How long before self-driving cars are made available to the consumer? Although Google, the company at the forefront of the field, hasn’t set a formal timeline, Google’s self-driving car project lead, Chris Urmson, set 2020 as an aspirational deadline—the year his son would turn 16.
Google releases monthly updates about its fleet of self-driving vehicles being tested, and in the August edition it states that “Urmson’s goal is to make sure his 11-year-old son doesn’t need to get a driver’s license.”
Since 2009, Google’s self-driving cars have collectively covered more than 1.15 million miles in autonomous mode, and have averaged more than 10,000 miles per week on public roads.
In the current phase of testing, Google is collecting community feedback from the drivers and pedestrians who interact with its self-driving vehicles, and the company is already drawing up plans for a pilot program where the general public gets to try out its prototypes.
Google has long tested its cars near its headquarters in Mountain View, California, but it recently expanded to areas “far from Silicon Valley” to see what it can learn from different environments.
“We’ve had to learn how to handle new types of street infrastructure, like horizontal traffic signals,” the report reads. “But on the whole, in terms of how the cars operate, there’s far more that’s similar than different.”
One accident was reported in August, bumping up the total number of accidents in Google’s five years of testing to 16. Google’s car was near an intersection when a pedestrian was crossing, forcing the human pilot to manually break, and a vehicle rear-ended Google’s test car. Google claims that of the 16 accidents, not a single one was due to the fault of its self-driving system.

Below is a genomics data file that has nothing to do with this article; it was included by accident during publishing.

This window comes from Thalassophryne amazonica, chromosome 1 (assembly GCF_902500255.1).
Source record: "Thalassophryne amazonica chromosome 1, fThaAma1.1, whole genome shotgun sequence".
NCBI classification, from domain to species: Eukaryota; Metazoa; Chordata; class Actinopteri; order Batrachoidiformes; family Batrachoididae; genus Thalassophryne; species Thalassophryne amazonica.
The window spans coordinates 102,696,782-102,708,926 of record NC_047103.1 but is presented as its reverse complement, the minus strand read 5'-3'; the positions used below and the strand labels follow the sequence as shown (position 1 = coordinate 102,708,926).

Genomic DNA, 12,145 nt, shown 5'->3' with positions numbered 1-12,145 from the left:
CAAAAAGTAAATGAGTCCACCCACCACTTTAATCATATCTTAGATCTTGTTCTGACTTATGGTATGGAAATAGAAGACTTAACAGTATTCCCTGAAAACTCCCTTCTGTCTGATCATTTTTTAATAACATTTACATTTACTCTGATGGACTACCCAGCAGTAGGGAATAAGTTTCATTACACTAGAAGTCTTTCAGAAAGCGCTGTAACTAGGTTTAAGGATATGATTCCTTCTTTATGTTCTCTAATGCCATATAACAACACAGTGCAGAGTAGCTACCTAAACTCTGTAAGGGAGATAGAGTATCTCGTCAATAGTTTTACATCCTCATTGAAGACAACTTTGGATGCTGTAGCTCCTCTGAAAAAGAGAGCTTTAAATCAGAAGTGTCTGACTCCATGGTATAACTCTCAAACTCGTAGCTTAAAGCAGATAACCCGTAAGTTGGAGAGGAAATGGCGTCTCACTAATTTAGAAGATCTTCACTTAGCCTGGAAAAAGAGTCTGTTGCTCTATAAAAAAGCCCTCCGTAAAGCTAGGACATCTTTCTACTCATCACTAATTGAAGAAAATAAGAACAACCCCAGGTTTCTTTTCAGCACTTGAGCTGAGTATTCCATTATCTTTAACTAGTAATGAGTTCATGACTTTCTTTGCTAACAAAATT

Although a human pilot was responsible for stopping Google’s car from running into the pedestrian, a later analysis of the incident indicates that the decision wasn’t necessary. Google’s self-driving system keeps a record of its own decisions, including how the car would have acted on its own in the accident. In this case, the autonomous system would have left less margin for error than the human pilot.
“If the car had been left to operate autonomously, it would have stopped safely in front of the crosswalk—great. Intriguingly, though, it would have braked slightly less hard and traveled a bit closer to the crosswalk before stopping,” the report states.
The report doesn’t state whether the accident could have been avoided if the human driver had not taken over, since the self-driving system would leave more space for the vehicle that rear-ended Google’s car to come to a stop, but it does suggest that autonomous systems are better than humans at optimizing the amount of space to leave between pedestrians in front and vehicles behind.
“This situation highlights what computers are good at. Our software could do the math on many complicated factors all at once—pedestrian speed and trajectory, our speed and trajectory, the other vehicle’s speed and trajectory,” the report reads. “And then it could make an extremely nuanced braking calculation and implement a very controlled response, all very quickly.”